“Marriage does seem to encourage men to get their act together,” Wilcox said. “They have a sense of responsibility. Their parents, their in-laws, their spouse, their neighbors and friends, all these people in their lives are expecting them to be more responsible, and they expect themselves to be more responsible.”

The study finds labor-force participation is substantially higher among married men with children than it is among unmarried men without them.

His new report, co-authored by Robert I. Lerman and Joseph Price, finds large differences between states with relatively high and low levels of adults who are married with children. Being in the top 20 percent of those states, as opposed to the bottom 20 percent, correlates to having a state economy that is $1,451 larger per person, with a median family income that is $3,654 higher. It also correlates to a 10.5 percent improvement in the chances that a child of a low-income family will climb the economic ladder as an adult, and with a 13.2 percent decline in the child poverty rate.

The analysis controls for a variety of factors that might have the effect of making the marriage-economy link look stronger. Those include state tax rates and infrastructure spending, educational levels, race, age and violent crime.

I don’t think we should at all be demonizing single moms or people that don’t want to get married.  We certainly do not need more failed marriages.  But, policy-wise, I think it is in our interest to have policies that encourage stable marriages (don’t necessarily ask me what those policies are, but I think it is an appropriate goal for legislation).

The report drew praise from a Elisabeth Jacobs, senior director for policy and academic programs at the Washington Center for Equitable Growth, an inequality-focused think tank. “Economic insecurity and wage stagnation for the bottom 90 percent of Americans are undoubtedly contributing to family instability,” she said. “A growing body of research, including the new study from Dr. Wilcox and his colleagues, supports the idea that policymakers need to view economic stability and family stability as part of a feedback loop.”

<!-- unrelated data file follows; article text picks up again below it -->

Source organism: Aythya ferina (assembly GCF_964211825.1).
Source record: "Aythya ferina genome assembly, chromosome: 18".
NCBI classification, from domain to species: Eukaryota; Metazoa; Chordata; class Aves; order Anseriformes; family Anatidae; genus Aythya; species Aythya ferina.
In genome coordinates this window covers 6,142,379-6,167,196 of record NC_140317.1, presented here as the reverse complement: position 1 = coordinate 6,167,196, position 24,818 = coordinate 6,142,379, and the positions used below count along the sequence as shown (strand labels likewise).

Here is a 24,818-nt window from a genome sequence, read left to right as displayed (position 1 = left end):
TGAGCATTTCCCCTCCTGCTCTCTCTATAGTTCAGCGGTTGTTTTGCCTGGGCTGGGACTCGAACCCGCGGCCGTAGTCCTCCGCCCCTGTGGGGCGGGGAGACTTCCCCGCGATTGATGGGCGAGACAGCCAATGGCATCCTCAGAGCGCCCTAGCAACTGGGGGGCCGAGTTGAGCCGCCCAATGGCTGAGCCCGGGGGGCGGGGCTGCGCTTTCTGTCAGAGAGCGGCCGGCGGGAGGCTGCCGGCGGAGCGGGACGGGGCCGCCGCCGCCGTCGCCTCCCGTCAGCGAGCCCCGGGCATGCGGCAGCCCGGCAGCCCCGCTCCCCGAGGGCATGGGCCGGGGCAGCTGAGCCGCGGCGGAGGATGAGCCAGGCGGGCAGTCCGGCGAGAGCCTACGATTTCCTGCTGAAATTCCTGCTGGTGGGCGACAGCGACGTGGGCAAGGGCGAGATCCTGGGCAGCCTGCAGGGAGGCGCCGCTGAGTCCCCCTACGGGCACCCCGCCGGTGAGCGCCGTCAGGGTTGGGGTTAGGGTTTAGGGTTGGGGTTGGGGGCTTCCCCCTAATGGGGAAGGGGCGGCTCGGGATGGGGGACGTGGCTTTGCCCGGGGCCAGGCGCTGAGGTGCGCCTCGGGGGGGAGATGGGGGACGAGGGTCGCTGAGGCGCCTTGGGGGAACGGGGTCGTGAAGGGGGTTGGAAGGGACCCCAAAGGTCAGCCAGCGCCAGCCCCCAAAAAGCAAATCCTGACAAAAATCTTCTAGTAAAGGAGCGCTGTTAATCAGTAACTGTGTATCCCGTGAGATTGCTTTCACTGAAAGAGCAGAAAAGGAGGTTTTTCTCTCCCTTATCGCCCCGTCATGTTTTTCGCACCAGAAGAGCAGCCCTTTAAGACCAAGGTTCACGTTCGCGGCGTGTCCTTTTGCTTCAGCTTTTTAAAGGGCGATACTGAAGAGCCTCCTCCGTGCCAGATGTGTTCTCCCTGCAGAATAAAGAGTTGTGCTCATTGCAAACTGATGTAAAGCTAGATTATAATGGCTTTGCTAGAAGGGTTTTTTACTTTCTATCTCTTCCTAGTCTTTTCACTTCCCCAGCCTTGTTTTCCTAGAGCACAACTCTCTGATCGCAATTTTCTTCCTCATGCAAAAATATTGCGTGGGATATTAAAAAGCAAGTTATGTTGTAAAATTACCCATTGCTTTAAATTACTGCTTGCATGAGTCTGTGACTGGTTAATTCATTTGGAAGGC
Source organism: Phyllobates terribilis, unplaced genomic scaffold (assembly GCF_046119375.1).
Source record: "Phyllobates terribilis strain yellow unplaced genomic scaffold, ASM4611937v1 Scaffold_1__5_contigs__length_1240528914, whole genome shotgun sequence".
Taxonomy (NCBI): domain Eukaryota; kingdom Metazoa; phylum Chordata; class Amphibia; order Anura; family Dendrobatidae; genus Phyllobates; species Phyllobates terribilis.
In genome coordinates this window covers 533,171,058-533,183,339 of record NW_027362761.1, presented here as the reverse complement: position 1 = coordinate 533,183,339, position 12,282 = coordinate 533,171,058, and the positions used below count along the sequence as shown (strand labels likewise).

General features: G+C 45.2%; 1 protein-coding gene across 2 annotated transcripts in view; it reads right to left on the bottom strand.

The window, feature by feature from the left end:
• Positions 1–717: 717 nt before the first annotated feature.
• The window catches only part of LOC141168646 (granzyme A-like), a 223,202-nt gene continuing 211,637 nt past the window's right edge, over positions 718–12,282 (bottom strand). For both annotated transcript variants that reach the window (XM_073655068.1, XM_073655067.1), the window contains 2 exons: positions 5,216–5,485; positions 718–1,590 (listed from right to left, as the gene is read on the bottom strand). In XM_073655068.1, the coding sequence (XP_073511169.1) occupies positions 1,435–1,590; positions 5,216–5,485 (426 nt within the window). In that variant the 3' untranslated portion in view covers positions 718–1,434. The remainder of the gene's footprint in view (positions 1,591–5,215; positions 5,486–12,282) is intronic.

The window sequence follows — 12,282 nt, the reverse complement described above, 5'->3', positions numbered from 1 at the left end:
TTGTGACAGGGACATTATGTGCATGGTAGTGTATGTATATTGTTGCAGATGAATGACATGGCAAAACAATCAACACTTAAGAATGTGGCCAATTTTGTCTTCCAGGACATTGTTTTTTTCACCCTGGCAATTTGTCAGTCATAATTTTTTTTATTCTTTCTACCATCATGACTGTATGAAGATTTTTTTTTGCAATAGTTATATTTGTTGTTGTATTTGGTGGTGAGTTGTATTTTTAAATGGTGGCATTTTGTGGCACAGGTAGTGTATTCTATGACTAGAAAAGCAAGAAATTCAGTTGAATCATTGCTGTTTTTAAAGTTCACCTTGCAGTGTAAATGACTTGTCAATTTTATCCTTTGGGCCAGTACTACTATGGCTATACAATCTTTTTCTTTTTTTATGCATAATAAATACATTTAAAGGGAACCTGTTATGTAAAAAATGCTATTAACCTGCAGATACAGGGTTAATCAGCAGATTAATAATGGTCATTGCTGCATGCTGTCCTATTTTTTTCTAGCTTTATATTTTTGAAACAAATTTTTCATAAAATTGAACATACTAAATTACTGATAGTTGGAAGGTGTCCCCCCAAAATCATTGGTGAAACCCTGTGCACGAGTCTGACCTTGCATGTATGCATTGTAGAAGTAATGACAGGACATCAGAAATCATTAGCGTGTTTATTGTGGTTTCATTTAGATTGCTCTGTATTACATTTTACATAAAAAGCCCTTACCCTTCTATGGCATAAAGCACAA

Marriage is good for society– let’s have more of it.  I’ve done my part for 21+ years (and think of how uncivilized I’d be without it!).


Another liberal arts college embarrassment

This time from Williams College.  Good on them for having a student group charged with actually bringing in conservative and divisive voices.  Alas, when they actually try and bring in those voices…

Williams College students invited Suzanne Venker, a writer and longtime critic of feminism, to speak Tuesday night but changed their minds and took back the invite for her talk, “One Step Forward, Ten Steps Back: Why Feminism Fails.”

Venker had been invited to participate in a student-run, alumni-funded speaking series at Williams called “Uncomfortable Learning.” The program’s purpose is to expose students to controversial voices and opinions they might not otherwise hear. Many of the speakers tend to be conservative or people whose views don’t square with those of most students.

The students who run the series decided to cancel the event, co-president Zach Wood explained, after its Facebook page began to attract acerbic comments and “things got a little out of hand.”

The page has since been deleted, but one comment, which Wood quotes in an article he posted, said, “When you bring a misogynistic, white supremacist men’s rights activist to campus in the name of ‘dialogue’ and ‘the other side,’ you are not only causing actual mental, social, psychological and physical harm to students, but you are also—paying—for the continued dispersal of violent ideologies that kill our black and brown (trans) femme sisters … you are dipping your hands in their blood, Zach Wood.” [emphasis mine]

Okay, sure just one comment.  But there was enough of this absurd nuttiness that they (unwisely, for my money) decided to cancel the speaker.  What a shame that this is what passes for logic at Williams.  My kids are pretty much surely going to public universities in the excellent UNC system, but I increasingly would have no interest in having them educated in one of America’s liberal arts colleges where absurd PC-liberalism (as opposed to actual liberalism, which encourages diverse voices) has truly run amok.